Following the widely-covered chromium capsule contamination in China last April, the country’s top pharmaceutical regulators established GMP requirements, which went into effect in February. The requirements in some ways are more rigorous than those prescribed by IPEC (International Pharmaceutical Excipients Council) but there are still loopholes for some excipient exporters to the US and Europe.
China’s SFDA, now known as the CFDA (China Food and Drug Administration), created a new licensing system for higher risk excipients based on toxicity and dosage data, Dr. Sun Huimin of China’s National Institute of Food and Drug Control told attendees Tuesday at IPEC-Americas’ Excipient Fest in Baltimore.
But the CFDA’s top priority is still pharmaceutical manufacturers, Meredith Ge, current chair of IPEC China, told attendees on Wednesday. She noted that although the CFDA has the authority to inspect manufacturers of high-risk excipients, which also now must be registered and licensed, the agency has only limited resources for such inspections. The agency is encouraging third-party audits and an increasing amount of self-discipline, she said.
One of the major differences between the IPEC and CFDA guidelines is the requirement in China that excipient manufacturers have clean rooms to prevent cross contamination. Some excipient manufacturers in China, however, do not have such facilities and are challenging the CFDA, but the regulators do not necessarily have enough resources to ensure compliance with this new requirement, Ge said.
Another major difference is the Chinese GMP guide has specific requirements for validation, non-sterile excipients used in sterile drugs and it allows Chinese manufacturers to decide on their GMP starting point without including details of a risk assessment or a risk-based approach, Ge said.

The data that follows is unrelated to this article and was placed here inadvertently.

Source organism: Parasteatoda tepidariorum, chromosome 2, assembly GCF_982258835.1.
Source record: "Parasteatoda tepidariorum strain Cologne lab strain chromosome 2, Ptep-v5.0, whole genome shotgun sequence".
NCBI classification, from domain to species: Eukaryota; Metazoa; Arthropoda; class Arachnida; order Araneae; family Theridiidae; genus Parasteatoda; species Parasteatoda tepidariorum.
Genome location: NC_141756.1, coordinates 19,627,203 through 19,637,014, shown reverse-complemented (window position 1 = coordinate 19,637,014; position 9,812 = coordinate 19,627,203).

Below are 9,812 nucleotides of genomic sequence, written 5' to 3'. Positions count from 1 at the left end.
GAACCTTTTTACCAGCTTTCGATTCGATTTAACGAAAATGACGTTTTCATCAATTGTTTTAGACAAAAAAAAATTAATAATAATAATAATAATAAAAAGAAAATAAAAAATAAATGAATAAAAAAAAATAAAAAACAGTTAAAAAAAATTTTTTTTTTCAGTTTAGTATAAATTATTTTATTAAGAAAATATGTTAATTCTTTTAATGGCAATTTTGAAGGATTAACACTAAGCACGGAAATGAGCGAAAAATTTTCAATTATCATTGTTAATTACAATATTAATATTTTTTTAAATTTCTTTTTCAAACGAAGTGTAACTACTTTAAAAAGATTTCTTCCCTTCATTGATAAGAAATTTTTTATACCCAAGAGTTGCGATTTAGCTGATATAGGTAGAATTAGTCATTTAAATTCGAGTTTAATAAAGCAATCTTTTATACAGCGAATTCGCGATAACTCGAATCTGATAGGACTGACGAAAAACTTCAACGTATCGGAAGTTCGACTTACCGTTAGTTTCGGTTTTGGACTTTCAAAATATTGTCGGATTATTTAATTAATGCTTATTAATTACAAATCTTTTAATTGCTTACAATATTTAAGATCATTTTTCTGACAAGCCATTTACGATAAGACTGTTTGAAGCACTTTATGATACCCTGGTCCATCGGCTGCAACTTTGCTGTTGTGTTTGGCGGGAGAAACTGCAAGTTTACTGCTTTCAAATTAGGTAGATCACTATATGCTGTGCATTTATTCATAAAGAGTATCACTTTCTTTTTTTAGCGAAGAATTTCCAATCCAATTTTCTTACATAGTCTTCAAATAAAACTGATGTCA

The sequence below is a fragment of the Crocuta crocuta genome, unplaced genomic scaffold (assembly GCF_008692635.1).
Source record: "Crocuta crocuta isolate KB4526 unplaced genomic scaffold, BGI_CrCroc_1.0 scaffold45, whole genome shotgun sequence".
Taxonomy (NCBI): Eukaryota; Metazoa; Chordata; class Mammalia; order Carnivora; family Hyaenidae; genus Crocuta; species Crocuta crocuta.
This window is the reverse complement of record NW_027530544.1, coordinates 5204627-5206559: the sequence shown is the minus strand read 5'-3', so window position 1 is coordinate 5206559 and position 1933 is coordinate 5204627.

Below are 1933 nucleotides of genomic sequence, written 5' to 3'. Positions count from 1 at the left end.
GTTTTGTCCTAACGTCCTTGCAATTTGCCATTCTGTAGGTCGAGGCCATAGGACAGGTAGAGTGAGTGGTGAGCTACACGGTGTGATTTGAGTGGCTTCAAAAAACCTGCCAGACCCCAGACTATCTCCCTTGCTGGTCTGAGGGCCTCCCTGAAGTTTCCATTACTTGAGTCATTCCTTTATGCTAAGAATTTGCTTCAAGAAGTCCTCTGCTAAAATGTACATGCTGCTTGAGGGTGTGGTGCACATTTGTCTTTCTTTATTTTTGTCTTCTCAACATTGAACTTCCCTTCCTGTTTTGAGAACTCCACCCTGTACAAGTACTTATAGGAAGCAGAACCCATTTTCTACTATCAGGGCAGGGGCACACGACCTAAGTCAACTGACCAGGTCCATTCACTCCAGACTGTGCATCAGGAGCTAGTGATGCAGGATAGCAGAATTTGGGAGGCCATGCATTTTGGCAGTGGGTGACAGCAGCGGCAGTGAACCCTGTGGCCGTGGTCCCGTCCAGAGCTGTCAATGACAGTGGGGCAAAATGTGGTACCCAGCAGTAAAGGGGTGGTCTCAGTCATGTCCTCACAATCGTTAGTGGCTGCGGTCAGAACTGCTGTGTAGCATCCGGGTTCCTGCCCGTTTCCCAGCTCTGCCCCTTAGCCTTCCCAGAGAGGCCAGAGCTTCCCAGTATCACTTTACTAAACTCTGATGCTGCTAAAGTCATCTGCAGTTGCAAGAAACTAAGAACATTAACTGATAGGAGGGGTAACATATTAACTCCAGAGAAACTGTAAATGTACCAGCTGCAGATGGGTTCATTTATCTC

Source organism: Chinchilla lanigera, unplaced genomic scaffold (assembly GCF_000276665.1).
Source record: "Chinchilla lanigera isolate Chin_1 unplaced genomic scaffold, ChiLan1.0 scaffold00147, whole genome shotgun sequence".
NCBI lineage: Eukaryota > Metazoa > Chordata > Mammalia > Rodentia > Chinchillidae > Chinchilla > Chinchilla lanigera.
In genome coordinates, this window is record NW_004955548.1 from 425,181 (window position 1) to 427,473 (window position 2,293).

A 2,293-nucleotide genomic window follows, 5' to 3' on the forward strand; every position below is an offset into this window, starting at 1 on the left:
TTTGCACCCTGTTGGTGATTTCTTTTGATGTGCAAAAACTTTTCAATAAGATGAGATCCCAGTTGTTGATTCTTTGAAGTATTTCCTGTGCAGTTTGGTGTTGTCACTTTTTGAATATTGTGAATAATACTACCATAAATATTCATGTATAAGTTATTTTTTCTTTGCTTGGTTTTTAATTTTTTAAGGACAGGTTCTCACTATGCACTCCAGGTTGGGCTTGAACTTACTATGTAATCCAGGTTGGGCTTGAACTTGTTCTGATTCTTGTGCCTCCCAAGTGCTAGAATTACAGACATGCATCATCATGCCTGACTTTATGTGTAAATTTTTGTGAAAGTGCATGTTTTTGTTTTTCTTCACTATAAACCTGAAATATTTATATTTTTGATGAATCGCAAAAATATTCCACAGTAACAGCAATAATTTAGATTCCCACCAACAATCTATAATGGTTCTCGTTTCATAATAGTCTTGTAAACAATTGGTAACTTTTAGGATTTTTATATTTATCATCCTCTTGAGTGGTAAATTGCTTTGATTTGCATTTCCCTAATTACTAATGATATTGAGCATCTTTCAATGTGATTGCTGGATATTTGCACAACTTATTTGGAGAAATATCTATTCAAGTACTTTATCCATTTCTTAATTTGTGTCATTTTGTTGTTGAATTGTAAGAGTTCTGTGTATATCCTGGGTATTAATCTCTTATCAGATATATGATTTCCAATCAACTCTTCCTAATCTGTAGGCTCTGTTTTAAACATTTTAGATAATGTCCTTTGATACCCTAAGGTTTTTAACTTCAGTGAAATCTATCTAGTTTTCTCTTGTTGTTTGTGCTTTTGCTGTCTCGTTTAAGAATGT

The agency also called for the creation of a DMF (drug master files) system modelled on one employed in the US, as well as a database to track excipients, Huimin said.
But Ge said that system has yet to be fully implemented as the requirements for how companies will submit information to it has yet to be finalized.
The DMFs, which will need to be updated annually, were established by the SFDA, and don’t just cover excipients but raw materials, packaging containers and chemical intermediates as well, Hiumin noted.
GMP regulations governing excipients in China, which were first published by the SFDA in August 2012, also introduced the concept of excipient batches, he added. In January, the agency laid out the specific requirements for the quality control of raw material sources and excipients associated with injectables, he noted.
GMP certificates and product licenses were previously issued to both the pharmaceutical manufacturer using the excipient and the excipient maker, but now those certificates and licenses are only issued to the pharmaceutical manufacturers, Hiumin said.
China’s Center for Drug Evaluation is responsible for the maintenance, operation and use of the DMFs, Hiumin explained.
The change, which is intended to expedite the processing of issuing the licenses and certificates, comes as the CP (China Pharmacopeia) expects there to be more than 300 monographs of excipients in its 2015 edition, which would be about three times as many as there were in the 2010 edition.
Last week, the CP also published its most recent monographs, which include 11 excipients. Stakeholders have one month to comment on them and IPEC is currently in the process of translating them into English if member companies would like to weigh in, Ge said.